•An umbrella policy is not a stand-alone policy. Your insurance carrier will typically require you to meet certain qualifications, such as having an auto policy with a certain level of liability coverage, in order to purchase umbrella insurance.
  • Even when you have umbrella insurance, your car or home insurance is your first line of defense. For example, if you are liable for $2 million in a car accident and your auto insurance covers $500,000 of liability, your auto policy covers the first $500,000. Your umbrella policy covers the remaining $1.5 million, assuming your policy covers the incident and that you purchased that much coverage. If you are liable for $250,000 in an accident on your property and your homeowners insurance covers $300,000, your umbrella policy won’t be needed.
  • If you insure a motorcycle, ATV, golf cart, snowmobile, motorhome, or watercraft, your umbrella policy may provide additional liability coverage on top of those policies as well. Be sure to check with your agent to confirm your coverage on these types of vehicles.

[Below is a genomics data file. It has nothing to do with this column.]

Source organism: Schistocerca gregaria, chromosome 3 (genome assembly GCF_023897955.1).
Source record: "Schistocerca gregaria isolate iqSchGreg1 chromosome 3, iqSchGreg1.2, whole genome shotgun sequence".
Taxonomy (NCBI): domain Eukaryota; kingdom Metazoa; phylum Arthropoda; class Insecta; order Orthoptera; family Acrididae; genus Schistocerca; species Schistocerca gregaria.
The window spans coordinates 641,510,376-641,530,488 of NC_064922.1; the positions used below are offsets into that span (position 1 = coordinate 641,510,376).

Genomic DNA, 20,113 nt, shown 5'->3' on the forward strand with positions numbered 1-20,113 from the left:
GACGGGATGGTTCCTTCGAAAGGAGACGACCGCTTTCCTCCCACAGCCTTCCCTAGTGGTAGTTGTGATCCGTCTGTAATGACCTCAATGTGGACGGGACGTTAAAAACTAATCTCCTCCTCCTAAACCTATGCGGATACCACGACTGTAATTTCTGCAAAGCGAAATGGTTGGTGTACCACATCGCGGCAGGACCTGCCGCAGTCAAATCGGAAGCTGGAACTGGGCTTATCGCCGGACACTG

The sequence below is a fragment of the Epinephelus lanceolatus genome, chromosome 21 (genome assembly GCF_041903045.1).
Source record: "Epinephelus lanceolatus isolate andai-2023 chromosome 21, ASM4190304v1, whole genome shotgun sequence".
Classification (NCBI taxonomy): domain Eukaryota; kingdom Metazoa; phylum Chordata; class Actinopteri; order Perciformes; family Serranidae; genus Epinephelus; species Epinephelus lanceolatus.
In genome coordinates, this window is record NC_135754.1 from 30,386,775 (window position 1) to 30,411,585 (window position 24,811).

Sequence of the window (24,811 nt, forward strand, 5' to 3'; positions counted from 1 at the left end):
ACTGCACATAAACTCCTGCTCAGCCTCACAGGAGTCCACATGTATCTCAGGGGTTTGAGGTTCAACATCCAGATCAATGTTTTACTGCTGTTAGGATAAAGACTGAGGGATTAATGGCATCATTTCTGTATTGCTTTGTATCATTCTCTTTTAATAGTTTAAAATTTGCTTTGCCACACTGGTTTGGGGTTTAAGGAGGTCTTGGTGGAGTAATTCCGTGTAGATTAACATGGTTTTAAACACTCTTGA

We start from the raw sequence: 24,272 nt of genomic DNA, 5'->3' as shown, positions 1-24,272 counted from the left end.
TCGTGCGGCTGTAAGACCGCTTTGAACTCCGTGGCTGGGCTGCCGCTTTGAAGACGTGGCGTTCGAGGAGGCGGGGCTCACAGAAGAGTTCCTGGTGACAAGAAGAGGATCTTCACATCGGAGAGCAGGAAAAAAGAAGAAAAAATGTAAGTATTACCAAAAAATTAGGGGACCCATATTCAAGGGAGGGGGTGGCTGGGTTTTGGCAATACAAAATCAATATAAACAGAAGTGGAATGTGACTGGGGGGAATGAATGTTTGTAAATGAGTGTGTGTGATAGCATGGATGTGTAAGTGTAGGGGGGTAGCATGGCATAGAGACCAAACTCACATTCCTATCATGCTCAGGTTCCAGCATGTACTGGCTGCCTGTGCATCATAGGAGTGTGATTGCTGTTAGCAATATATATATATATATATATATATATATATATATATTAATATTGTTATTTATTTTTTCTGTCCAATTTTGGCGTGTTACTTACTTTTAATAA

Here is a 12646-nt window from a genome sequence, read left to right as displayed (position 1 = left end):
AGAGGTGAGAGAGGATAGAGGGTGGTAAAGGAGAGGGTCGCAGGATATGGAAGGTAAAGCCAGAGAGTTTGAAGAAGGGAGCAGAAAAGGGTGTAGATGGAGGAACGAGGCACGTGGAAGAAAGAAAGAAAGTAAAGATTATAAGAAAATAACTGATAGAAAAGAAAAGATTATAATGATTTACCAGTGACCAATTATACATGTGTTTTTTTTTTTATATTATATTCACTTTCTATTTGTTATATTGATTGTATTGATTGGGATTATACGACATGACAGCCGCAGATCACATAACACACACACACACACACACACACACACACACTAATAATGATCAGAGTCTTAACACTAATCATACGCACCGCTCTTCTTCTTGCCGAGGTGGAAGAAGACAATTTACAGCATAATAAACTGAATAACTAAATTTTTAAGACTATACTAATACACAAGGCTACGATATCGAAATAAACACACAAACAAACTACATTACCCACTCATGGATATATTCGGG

• A single umbrella policy typically covers all of your family members who are residents of your household.

Essentially, an umbrella policy gives you excess liability coverage on top of what your other policies provide. If you’re at fault for a serious accident, you’ll need it.

Umbrella insurance also gives you liability coverage in instances where other policies don’t. Examples include driving in a foreign country or renting a boat.

If you’re curious about how umbrella insurance might play a role in protecting the life you’ve built or plan to build, talk to us today.

Reposted with permission from the original author, Safeco Insurance®.

Top image by Flickr user dusk-photography used under Creative Commons Attribution-Sharealike 2.0 license. Image cropped and modified from original.

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5 Things Every Pennsylvania Resident Must Know Before Buying Home Insurance

Are you spending too much on home insurance?

Each year, Johnstown, PA homeowners lose hundreds of dollars instead of saving. Asset Planning Insurance Agency, LLC aims to help you save by providing you with crucial factual information. Home insurance is one of the significant no-brainers. Here are five things you must know before buying the coverage to save.